Saturday, March 13, 2010

The Pacific-An Introspection

This weekend the HBO mimi-series The Pacific a ten part 600 minute tribute to those who fought in a series of campaigns that in the words of Richard B. Frank, author of Guadalcanal: The Definitive Account of the Landmark Battle, is an "Overdue Pacific War Prospective." I would urge everyone to set aside time over the next three months to travel back and join the young men who plunged into a caldron of war, fought on a scale not seen in modern times.

off loading a tank

Landing at Tulagi Island

My family feels a special affinity and pride that HBO, Tom Hanks and Steven Spielberg have produced this long overdue tribute to the men who fought against a determined foe across half the planet's surface, because my father, Jay B. Wade was a young sailor who served aboard the USS Zeilin APA-3 one of the transports that delivered the 3rd Marine Defense Battalion onto Tulagi Island. . The "Mighty Z" as she was known stuck fast to her duty to get her charges ashore and secure, before withdrawing to resupply and return again and again during the course of the campaign; bringing supplies and reinforcements, then evacuating the wounded and survivors of the naval battles in the surrounding waters.

Damaged HMAS Canberra

One thing not really mentioned when discussing Guadacanal, is that the United States Navy lost more sailors in the naval battles in the waters off shore, than the total number of Marines and soldiers lost in six months of land combat. The Navy lost 2 carriers, 6 heavy cruisers, 2 light cruisers, 14 destroyers and several transports and support ships in the six month campaign to wrest the Solomon Islands from the Japanese Empire. The men of my fathers ship were present on the first night of the invasion to wittness the Battle of Savo Island, where they watched the worst defeat in US Naval history unfold a few miles across the bay. Then take onboard survivors of the battle before sailing to Noumea, New Calidonia on August 9, 1942.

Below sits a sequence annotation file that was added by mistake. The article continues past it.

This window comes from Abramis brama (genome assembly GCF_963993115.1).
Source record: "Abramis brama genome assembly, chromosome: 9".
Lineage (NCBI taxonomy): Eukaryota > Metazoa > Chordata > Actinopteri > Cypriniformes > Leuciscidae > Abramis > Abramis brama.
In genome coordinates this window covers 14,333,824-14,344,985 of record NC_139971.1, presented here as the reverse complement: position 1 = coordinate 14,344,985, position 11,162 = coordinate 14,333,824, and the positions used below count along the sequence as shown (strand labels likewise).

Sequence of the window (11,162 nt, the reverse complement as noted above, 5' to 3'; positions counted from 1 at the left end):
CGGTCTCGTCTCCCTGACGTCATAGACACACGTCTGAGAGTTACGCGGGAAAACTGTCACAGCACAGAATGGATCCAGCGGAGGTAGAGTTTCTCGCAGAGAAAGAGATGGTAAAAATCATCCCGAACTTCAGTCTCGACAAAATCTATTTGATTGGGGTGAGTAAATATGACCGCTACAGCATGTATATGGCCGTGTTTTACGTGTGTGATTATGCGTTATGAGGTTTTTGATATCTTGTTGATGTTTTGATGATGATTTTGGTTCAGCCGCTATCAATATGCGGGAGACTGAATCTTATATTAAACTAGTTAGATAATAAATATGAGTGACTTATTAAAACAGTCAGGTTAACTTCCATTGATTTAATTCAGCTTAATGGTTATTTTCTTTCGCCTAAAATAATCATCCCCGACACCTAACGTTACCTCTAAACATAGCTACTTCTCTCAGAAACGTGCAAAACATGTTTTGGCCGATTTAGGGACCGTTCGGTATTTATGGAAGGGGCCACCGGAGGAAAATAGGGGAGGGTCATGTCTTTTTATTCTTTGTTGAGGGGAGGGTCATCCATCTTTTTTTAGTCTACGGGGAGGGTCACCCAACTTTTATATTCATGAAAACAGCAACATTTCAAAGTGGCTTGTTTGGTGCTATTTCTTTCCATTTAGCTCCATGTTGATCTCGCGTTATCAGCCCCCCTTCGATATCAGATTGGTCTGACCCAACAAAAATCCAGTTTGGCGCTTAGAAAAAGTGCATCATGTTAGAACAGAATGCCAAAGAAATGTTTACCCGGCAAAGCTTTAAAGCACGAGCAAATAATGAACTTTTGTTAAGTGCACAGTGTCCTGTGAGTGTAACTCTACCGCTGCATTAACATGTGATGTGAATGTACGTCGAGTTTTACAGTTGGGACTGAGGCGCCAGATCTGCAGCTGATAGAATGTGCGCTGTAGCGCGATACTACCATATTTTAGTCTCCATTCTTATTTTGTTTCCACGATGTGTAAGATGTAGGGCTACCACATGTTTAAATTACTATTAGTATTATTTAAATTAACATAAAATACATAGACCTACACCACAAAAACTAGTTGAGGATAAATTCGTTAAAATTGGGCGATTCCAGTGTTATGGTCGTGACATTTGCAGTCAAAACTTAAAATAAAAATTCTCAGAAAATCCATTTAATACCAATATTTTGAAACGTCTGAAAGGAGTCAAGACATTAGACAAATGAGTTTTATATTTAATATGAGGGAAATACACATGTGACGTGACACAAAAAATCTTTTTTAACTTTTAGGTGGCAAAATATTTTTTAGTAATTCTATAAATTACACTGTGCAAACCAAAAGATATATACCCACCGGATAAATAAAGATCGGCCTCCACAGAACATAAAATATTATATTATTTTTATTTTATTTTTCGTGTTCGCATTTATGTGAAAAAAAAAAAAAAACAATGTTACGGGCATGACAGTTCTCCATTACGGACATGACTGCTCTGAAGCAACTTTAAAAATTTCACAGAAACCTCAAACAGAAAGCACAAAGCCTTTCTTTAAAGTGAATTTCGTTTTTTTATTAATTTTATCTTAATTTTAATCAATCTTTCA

Landing the Marines
ENEMY AIR ATTACKS ON THE TRANSPORTS forced a delay in unloading operations, but caused only light damage 7 August. This Japanese Mitsubishi "Hap" was flying fighter cover for the aircraft whose bombs are seen exploding off the stern of the transport. White streaks are wakes of landing craft scattering for safety.

I have written some about my father and how I came to learn of his service during World War II on this blog. Thanksgiving Tribute to My Dad, Why I Joined the Navy and Watchtower and Memories of My Father. The service experience of those who carried and cared for those Marines and soldiers has been mostly missing from the narrative, along with the role of those support ships that made each island conquest possible. In my quest to research my fathers legacy, I discovered that the USS Zeilin was the subject of an oral history published by Infinity Publishing as Attack Transport: The USS Zielin in World War II-An Oral Hisory. Learning of about this little piece of my family history prompted me to write about the Zielin and her sister ships in this article for Military History Online.

USS Zeilin
As I close out this post. Think of those men who gave their lives and for most, the chance to pass their physical legacy along to the next generation. We owe it to not only those who survived, but to those lost souls and their parents who mourned their loss, to pause and pay tribute by watching, reading and pondering the sacrifice of generations of Americans.

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